In August 2016, when we visited a vanilla curing house on Plantation Millot near Ambanja, in the heart of Madagascar's cacao-producing region in the Sambirano Valley, women were involved in all stages of processing the beans. In white and green uniforms, their T-shirts were printed with the phrase “Madagasikara tanindrazantsika lavanio harenantsika andao harovantsika!!!” Translated from Malagasy, this means "Madagascar is our homeland. Our wealth is vanilla. Let's protect it." The logo was prescient as we glimpsed female workers being patted down before their lunch break to ensure no beans were hidden in their clothes.
The vanilla logo of Madagascar, Plantation Millot, Ambanja "Madagasikara Tanindrazanay Lavanio harenantsika Andao harovantsika” ('Madagscar is our homeland. Our wealth is vanilla. Let's protect it')
At Plantation Millot’s B&B, vanilla beans were available for sale to guests for $200 a pound. Pricing depends upon production, quality, and availability of the beans, especially if there is a poor harvest or if producers warehouse and hoard the cured beans to keep them off the market to generate higher prices. But this can be risky should beans later flood the market and cause the price of vanilla to decline, the plantation manager Brunot Dunoyer explained to me. As with other trade commodities, supply and demand determine the beans' price, and the vanilla market is notoriously unstable.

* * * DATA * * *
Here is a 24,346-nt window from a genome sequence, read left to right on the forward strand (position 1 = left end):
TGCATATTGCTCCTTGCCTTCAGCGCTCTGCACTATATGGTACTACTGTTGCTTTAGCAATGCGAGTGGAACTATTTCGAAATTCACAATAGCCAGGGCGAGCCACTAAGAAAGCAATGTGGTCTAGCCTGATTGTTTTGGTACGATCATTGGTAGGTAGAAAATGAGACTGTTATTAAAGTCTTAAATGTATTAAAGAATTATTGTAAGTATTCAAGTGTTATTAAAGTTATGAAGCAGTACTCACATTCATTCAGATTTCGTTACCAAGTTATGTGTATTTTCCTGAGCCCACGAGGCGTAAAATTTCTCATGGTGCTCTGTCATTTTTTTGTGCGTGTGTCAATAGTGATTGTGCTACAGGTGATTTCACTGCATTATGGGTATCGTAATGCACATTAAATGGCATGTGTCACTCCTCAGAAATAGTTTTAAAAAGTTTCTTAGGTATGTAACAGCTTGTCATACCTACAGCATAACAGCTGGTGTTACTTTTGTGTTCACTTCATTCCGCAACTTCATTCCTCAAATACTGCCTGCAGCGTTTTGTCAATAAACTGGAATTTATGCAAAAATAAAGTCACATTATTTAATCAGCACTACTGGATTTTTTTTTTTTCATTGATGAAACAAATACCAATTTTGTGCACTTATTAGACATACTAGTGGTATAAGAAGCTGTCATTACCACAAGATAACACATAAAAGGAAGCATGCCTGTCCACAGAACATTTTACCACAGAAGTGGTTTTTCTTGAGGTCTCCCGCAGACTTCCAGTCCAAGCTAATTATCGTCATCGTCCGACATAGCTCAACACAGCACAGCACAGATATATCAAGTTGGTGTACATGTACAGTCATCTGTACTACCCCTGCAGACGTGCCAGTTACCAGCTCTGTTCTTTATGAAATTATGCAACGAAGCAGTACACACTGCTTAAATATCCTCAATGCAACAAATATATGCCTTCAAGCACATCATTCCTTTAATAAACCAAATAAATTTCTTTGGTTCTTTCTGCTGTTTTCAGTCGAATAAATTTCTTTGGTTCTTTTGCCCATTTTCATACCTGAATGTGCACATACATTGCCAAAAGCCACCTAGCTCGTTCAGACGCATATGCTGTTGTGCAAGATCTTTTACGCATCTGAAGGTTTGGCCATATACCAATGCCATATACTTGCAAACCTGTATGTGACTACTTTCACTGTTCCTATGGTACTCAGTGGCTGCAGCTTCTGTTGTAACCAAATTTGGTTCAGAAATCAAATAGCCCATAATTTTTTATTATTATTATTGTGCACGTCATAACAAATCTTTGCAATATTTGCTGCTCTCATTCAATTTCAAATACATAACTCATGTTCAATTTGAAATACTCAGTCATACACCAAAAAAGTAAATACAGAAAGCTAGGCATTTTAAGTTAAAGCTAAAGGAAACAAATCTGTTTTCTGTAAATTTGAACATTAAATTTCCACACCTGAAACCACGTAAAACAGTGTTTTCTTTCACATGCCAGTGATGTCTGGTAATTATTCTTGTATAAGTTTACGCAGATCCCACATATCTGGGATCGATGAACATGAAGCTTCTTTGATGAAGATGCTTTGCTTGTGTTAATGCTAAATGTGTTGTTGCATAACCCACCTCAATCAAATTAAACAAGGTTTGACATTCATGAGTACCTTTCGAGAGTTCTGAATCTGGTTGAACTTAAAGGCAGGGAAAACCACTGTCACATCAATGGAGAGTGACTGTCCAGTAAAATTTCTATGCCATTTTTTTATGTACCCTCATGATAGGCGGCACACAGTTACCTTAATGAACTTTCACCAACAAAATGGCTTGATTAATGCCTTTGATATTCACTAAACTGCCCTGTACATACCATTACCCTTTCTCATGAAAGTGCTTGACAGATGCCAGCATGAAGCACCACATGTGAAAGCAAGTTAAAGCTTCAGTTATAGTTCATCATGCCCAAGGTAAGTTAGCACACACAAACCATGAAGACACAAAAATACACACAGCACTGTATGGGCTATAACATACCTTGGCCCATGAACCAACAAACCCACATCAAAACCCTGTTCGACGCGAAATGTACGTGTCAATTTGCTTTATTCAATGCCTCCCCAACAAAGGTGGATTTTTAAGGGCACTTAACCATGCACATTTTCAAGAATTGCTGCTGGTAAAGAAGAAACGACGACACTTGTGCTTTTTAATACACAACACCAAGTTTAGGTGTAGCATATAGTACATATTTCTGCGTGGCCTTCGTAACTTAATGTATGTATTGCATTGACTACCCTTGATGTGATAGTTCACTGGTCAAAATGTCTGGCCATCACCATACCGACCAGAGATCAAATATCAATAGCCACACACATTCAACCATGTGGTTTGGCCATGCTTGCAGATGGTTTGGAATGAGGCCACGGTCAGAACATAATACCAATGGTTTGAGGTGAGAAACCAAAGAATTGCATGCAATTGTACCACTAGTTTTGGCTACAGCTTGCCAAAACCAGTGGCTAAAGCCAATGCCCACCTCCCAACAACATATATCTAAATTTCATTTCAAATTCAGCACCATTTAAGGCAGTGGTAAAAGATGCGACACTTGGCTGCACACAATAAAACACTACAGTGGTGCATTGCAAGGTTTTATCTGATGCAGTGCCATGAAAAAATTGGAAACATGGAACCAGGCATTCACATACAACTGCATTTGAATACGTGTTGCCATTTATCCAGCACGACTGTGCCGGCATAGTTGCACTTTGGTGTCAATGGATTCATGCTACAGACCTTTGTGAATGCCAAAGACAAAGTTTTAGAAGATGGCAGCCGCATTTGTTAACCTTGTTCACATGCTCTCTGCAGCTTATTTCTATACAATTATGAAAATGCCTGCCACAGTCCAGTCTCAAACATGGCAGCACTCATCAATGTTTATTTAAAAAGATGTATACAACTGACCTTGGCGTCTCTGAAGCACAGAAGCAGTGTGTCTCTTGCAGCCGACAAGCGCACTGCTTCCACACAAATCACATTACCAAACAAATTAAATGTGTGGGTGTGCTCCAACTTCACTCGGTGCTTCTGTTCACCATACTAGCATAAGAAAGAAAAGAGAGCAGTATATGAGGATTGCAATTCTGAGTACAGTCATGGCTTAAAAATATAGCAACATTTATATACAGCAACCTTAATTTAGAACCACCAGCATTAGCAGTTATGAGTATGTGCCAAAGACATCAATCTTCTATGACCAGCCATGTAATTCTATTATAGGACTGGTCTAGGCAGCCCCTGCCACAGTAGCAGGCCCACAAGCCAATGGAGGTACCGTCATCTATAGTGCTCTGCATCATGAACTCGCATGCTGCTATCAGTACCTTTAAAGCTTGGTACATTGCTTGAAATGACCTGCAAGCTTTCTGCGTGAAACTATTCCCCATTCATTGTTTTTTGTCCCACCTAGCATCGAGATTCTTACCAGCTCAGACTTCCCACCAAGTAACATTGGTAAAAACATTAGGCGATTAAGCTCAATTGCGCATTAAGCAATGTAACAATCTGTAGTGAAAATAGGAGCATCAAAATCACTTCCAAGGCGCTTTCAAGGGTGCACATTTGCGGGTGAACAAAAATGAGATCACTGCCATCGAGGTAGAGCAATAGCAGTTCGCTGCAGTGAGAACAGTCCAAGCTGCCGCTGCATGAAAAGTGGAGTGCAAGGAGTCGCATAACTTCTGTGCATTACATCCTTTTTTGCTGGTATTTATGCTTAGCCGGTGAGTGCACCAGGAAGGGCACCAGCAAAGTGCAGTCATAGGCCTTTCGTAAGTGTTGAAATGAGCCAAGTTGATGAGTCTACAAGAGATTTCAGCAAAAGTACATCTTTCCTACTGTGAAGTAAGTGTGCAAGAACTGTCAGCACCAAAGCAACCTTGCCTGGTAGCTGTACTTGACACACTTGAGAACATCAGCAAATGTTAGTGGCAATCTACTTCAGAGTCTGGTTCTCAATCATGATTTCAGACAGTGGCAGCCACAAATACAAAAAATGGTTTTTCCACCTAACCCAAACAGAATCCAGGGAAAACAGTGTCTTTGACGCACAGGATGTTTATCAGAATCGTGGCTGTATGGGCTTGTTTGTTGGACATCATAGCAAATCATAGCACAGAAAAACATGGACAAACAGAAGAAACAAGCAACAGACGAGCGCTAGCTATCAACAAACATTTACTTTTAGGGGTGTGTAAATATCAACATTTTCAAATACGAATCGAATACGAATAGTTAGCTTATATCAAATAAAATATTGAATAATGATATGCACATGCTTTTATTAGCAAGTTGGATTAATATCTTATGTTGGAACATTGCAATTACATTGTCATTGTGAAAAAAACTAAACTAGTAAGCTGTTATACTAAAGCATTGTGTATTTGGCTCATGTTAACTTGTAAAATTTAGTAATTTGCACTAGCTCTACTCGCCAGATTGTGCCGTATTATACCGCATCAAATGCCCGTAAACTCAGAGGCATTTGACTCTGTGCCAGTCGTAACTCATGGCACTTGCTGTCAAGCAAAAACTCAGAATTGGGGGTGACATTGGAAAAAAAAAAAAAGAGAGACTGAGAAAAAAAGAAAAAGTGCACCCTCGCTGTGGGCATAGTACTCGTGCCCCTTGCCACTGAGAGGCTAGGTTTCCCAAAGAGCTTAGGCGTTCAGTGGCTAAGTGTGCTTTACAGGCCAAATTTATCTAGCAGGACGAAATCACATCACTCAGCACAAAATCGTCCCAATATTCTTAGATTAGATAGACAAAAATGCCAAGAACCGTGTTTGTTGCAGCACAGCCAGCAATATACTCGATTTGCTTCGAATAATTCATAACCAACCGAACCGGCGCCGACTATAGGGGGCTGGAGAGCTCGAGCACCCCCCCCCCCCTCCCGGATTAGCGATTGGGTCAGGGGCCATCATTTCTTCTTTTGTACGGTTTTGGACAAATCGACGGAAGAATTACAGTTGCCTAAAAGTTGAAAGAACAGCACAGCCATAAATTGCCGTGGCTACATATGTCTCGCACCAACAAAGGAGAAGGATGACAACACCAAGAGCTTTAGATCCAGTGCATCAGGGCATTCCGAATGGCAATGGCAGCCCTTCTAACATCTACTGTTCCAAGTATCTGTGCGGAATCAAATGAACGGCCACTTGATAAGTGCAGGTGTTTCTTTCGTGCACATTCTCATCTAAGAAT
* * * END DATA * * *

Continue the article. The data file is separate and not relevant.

From left to right: Hiridjee, one of the three owners, his son Elan, and
Brunot Dunoyer, manager of Plantation Millot. Valrhona, the French
chocolate company, is also an owner and major investor.
According to the journalist Jonathan Watts, the surging price of vanilla on global markets has precipitated violence, village crime, and murders, not to mention deforestation as more and more land is cleared to grow vanilla. Thefts of the precious crop have been reported in most of the key growing regions, and when the hustlers and thieves are captured, they are often subject to mob justice, as in Anjahana recently. In addition, gangs that previously felled and sold rosewood illegally to China are now using their networks to launder money through the vanilla industry.
In 2011, vanilla was $11 a pound; by the end of 2016, it had reached $193 a pound, almost 20 times its price of five years earlier. In the near future, crime and vanilla bean shortage will drive up the price, and the vanilla bubble will only get bigger.
For more information on Madagascar, or "Bourbon," vanilla and the dark side to growing the spice, see the recent New York Times article -- "Precious as Silver, Vanilla Brings Cash and Crime to Madagascar":
Patricia Rain, Vanilla: The Cultural History of the World’s Favorite Flavor and Fragrance (New York: Jeremy P. Tarcher/Penguin, 2004).
"Vanilla bean shortage in Madagascar drives up prices in U.S." CBS News, February 14, 2017. Jonathan Watts, "Madagascar’s vanilla wars: prized spice drives death and deforestation." In www.theguardian.com, March 31, 2018.
Photographs of vanilla workers and plantation personnel in this blog are courtesy of E.H. Wallop. The food image is from my portfolio of Madagascar photos. The illustration at the beginning of this post is from the work of Maria Sibylla Merian. For more about her as an artist and scientist, see my March 14, 2018 blog.